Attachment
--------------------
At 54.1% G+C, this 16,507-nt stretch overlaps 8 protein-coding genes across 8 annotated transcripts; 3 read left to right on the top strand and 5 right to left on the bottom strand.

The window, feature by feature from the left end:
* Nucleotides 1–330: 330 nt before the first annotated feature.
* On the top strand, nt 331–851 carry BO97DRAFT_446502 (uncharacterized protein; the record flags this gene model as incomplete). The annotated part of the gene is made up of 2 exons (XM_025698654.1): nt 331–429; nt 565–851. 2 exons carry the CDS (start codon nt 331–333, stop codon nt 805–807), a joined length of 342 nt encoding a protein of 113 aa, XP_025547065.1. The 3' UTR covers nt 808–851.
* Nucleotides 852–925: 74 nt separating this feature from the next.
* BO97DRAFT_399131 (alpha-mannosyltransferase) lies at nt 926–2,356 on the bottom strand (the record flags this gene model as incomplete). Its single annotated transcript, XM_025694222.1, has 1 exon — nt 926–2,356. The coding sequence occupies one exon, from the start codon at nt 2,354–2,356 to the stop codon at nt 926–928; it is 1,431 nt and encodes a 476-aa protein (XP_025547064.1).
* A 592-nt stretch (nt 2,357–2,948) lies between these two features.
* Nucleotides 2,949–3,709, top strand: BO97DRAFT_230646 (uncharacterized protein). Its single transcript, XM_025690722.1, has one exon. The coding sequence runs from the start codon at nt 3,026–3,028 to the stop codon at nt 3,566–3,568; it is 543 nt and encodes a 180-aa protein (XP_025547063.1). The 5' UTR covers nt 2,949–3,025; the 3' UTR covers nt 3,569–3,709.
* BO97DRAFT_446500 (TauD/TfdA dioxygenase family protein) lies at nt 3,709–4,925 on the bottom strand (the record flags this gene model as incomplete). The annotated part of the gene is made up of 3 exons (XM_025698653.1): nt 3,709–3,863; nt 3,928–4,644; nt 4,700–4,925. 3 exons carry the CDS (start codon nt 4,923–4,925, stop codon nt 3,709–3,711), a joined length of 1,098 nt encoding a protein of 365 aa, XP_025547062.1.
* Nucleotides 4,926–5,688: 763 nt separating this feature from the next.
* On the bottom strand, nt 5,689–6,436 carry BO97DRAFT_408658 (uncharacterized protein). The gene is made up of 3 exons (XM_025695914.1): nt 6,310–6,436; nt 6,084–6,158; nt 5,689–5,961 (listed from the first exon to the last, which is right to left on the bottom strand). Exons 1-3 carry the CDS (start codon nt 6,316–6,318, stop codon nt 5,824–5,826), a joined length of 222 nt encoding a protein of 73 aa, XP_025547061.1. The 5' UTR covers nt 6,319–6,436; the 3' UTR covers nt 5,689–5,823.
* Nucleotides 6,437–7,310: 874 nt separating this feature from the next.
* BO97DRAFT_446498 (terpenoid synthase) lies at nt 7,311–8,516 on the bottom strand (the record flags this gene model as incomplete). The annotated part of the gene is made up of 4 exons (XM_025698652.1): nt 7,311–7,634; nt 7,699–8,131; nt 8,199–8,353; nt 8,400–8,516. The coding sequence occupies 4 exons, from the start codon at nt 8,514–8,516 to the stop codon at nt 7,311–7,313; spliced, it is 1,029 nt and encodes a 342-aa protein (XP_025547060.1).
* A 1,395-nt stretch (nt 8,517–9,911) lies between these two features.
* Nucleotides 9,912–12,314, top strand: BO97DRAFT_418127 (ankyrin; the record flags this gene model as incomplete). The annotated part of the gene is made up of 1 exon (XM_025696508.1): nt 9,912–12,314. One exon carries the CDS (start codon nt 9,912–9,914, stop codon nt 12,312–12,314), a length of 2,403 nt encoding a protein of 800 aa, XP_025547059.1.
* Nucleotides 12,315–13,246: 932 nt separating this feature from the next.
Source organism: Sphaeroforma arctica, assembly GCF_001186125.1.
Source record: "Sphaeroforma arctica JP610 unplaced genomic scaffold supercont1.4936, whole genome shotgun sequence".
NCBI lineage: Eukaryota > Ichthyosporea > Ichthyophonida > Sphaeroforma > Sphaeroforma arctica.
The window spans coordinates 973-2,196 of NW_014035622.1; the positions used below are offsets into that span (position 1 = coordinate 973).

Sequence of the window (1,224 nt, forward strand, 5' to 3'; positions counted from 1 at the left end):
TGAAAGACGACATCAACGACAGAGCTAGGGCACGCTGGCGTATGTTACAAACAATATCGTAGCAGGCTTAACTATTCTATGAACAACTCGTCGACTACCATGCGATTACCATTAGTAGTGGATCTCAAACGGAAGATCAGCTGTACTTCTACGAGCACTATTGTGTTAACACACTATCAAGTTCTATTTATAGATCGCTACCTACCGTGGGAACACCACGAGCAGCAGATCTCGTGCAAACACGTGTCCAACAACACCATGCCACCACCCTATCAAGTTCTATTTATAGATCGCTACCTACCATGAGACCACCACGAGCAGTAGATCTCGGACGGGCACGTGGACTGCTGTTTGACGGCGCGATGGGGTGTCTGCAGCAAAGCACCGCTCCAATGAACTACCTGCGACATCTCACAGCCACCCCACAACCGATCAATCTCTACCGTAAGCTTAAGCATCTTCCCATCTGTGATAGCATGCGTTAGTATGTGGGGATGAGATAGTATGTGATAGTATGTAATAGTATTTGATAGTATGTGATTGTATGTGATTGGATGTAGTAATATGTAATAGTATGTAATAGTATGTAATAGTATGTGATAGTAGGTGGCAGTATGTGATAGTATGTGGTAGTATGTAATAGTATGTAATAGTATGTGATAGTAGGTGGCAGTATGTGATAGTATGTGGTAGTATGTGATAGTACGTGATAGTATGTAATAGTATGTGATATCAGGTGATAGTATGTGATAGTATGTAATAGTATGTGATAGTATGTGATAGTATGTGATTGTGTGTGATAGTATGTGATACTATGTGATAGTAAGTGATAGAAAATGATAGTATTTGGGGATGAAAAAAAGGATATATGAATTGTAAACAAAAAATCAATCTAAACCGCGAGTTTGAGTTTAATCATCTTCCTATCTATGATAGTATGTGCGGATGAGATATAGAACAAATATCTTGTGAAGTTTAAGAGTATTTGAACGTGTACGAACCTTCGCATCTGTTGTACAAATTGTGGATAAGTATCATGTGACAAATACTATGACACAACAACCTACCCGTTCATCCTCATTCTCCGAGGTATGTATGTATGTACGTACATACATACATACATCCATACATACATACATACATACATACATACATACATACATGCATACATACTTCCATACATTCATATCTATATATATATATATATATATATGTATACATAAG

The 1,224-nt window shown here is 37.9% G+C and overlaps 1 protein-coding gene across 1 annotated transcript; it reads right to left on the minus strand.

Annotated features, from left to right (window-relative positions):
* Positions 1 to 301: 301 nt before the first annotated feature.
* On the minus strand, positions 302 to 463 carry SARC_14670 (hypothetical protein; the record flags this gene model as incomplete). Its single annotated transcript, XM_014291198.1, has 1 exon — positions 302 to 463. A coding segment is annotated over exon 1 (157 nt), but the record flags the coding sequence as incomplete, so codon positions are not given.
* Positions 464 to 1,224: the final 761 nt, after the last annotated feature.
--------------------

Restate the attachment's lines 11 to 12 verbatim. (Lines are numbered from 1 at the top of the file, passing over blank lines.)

* On the bottom strand, nt 5,689–6,436 carry BO97DRAFT_408658 (uncharacterized protein). The gene is made up of 3 exons (XM_025695914.1): nt 6,310–6,436; nt 6,084–6,158; nt 5,689–5,961 (listed from the first exon to the last, which is right to left on the bottom strand). Exons 1-3 carry the CDS (start codon nt 6,316–6,318, stop codon nt 5,824–5,826), a joined length of 222 nt encoding a protein of 73 aa, XP_025547061.1. The 5' UTR covers nt 6,319–6,436; the 3' UTR covers nt 5,689–5,823.
* Nucleotides 6,437–7,310: 874 nt separating this feature from the next.